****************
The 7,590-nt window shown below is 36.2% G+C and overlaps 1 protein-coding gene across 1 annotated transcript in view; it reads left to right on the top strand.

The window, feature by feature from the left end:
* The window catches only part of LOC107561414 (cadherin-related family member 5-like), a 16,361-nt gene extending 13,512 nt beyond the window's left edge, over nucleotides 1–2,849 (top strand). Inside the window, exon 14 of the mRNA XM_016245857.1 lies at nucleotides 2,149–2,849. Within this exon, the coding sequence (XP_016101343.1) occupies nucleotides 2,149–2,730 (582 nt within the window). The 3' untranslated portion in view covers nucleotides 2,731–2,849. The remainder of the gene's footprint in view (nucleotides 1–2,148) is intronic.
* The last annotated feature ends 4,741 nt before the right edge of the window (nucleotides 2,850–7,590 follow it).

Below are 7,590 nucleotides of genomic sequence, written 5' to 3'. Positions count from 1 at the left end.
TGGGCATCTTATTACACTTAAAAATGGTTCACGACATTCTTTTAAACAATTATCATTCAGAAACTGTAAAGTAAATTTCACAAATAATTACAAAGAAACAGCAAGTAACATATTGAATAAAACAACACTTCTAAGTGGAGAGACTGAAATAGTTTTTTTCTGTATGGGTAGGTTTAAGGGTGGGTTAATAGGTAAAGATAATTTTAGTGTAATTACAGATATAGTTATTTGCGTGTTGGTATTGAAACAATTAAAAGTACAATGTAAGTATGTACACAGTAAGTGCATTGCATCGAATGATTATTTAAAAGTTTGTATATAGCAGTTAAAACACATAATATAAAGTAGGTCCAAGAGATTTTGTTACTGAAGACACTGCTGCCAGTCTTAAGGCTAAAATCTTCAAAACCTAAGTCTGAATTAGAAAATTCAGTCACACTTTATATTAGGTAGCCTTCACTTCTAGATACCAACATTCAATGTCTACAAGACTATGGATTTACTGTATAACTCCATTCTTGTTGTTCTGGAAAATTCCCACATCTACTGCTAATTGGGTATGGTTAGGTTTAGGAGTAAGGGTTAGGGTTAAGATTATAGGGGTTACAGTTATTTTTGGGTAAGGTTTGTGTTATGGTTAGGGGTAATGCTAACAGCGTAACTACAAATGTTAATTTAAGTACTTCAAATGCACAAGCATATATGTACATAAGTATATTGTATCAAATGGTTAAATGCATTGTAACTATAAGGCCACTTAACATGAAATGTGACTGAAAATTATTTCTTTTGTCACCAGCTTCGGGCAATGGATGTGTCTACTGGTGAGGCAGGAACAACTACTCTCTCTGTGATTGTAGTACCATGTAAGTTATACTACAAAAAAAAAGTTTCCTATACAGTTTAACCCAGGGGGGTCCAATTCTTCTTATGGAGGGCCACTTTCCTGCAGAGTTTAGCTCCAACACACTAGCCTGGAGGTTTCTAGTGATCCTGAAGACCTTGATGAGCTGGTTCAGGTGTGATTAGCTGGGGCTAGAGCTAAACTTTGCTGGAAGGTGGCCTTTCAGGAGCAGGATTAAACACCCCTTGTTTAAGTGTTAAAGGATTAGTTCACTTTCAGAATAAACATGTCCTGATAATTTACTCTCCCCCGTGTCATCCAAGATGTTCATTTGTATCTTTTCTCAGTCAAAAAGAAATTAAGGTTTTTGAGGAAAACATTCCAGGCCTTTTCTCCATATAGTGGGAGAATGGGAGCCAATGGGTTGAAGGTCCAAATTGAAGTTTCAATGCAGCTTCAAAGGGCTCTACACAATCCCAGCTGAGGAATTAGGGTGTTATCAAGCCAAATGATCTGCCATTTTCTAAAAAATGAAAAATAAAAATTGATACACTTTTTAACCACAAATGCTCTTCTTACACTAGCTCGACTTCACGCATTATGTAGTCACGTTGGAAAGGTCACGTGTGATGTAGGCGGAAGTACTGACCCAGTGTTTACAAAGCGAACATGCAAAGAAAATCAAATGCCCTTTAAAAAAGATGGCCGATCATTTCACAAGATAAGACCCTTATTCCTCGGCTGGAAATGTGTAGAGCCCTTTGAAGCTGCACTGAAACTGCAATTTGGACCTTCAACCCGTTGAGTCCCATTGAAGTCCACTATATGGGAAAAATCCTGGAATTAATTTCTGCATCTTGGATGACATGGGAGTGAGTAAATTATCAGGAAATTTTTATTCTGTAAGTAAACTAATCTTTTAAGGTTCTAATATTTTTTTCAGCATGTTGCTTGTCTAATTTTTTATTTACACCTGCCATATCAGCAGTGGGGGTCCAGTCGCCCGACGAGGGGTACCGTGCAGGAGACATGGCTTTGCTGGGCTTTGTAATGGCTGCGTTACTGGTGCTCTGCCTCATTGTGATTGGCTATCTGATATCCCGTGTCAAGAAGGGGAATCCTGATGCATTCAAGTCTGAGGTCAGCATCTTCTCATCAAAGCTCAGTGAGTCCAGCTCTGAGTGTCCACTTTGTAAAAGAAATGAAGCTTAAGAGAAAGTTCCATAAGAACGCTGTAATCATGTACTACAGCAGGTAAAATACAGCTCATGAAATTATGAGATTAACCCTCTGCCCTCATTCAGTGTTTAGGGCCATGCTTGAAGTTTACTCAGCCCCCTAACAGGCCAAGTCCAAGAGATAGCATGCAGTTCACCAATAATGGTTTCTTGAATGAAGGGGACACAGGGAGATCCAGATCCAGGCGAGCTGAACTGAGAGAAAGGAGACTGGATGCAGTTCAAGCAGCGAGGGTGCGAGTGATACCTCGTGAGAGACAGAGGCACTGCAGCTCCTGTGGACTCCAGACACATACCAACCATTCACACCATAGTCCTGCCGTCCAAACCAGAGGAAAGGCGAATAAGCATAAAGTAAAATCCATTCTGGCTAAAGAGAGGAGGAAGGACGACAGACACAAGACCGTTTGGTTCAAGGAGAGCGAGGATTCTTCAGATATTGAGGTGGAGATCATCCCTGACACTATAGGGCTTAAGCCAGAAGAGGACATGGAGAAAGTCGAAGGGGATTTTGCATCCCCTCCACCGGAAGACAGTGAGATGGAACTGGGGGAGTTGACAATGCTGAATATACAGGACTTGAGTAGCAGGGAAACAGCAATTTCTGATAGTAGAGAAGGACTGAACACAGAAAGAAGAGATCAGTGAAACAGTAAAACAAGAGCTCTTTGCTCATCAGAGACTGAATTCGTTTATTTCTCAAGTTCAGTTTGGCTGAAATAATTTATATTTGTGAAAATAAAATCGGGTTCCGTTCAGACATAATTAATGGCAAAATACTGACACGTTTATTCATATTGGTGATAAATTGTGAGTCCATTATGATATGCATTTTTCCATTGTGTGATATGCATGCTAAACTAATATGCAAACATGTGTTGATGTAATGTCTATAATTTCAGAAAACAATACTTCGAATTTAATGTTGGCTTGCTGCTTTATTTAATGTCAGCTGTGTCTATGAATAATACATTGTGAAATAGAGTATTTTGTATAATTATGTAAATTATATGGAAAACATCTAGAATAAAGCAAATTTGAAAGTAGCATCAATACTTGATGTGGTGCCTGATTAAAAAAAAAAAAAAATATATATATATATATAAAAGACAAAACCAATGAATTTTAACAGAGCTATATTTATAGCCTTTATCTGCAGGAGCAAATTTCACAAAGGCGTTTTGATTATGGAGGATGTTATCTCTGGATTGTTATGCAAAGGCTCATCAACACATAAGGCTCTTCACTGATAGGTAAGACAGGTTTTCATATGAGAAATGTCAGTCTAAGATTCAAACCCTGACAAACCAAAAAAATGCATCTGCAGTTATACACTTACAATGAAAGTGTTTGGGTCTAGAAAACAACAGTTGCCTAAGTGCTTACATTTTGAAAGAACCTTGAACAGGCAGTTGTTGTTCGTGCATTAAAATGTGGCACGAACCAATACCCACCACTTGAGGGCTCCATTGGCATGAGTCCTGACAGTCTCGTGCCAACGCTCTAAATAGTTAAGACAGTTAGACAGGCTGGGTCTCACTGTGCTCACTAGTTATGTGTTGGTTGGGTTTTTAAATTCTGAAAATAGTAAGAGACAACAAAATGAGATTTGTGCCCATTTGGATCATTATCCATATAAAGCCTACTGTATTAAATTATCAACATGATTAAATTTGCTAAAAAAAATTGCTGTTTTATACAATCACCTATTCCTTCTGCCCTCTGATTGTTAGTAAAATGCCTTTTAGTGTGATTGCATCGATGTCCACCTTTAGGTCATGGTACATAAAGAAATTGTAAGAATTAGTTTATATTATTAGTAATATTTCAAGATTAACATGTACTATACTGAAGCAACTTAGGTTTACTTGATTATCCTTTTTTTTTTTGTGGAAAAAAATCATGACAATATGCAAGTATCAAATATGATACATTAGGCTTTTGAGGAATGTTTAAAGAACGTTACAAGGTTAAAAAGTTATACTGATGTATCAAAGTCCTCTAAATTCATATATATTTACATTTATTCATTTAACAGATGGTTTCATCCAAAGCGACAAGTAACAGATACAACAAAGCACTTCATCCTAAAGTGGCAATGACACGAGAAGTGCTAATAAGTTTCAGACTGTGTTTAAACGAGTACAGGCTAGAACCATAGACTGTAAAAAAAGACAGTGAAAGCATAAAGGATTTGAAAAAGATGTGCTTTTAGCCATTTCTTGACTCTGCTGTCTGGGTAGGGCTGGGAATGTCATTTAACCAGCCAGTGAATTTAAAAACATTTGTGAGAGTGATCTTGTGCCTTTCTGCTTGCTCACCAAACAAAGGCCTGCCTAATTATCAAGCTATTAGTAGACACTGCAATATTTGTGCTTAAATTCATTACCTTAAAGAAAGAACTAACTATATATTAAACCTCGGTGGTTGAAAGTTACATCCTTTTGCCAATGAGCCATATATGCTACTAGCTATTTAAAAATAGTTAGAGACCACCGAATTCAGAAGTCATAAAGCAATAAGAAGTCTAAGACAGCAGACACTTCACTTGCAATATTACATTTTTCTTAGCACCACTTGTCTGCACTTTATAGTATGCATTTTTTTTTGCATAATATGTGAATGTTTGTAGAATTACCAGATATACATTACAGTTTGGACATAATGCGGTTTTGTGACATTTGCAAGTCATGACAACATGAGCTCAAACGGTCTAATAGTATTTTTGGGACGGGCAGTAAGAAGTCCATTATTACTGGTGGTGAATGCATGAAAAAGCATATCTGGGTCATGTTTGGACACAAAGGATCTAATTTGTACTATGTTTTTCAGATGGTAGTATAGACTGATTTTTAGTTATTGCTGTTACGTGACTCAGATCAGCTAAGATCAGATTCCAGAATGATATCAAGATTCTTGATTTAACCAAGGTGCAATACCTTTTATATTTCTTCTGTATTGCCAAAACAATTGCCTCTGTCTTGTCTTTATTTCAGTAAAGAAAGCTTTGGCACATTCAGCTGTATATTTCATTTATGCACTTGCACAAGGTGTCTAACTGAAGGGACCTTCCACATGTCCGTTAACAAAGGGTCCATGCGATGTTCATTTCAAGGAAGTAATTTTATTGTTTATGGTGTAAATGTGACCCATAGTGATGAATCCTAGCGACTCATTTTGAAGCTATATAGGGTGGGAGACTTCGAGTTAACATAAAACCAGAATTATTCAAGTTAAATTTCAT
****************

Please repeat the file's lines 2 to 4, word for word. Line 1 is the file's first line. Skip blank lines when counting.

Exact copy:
The window, feature by feature from the left end:
* The window catches only part of LOC107561414 (cadherin-related family member 5-like), a 16,361-nt gene extending 13,512 nt beyond the window's left edge, over nucleotides 1–2,849 (top strand). Inside the window, exon 14 of the mRNA XM_016245857.1 lies at nucleotides 2,149–2,849. Within this exon, the coding sequence (XP_016101343.1) occupies nucleotides 2,149–2,730 (582 nt within the window). The 3' untranslated portion in view covers nucleotides 2,731–2,849. The remainder of the gene's footprint in view (nucleotides 1–2,148) is intronic.
* The last annotated feature ends 4,741 nt before the right edge of the window (nucleotides 2,850–7,590 follow it).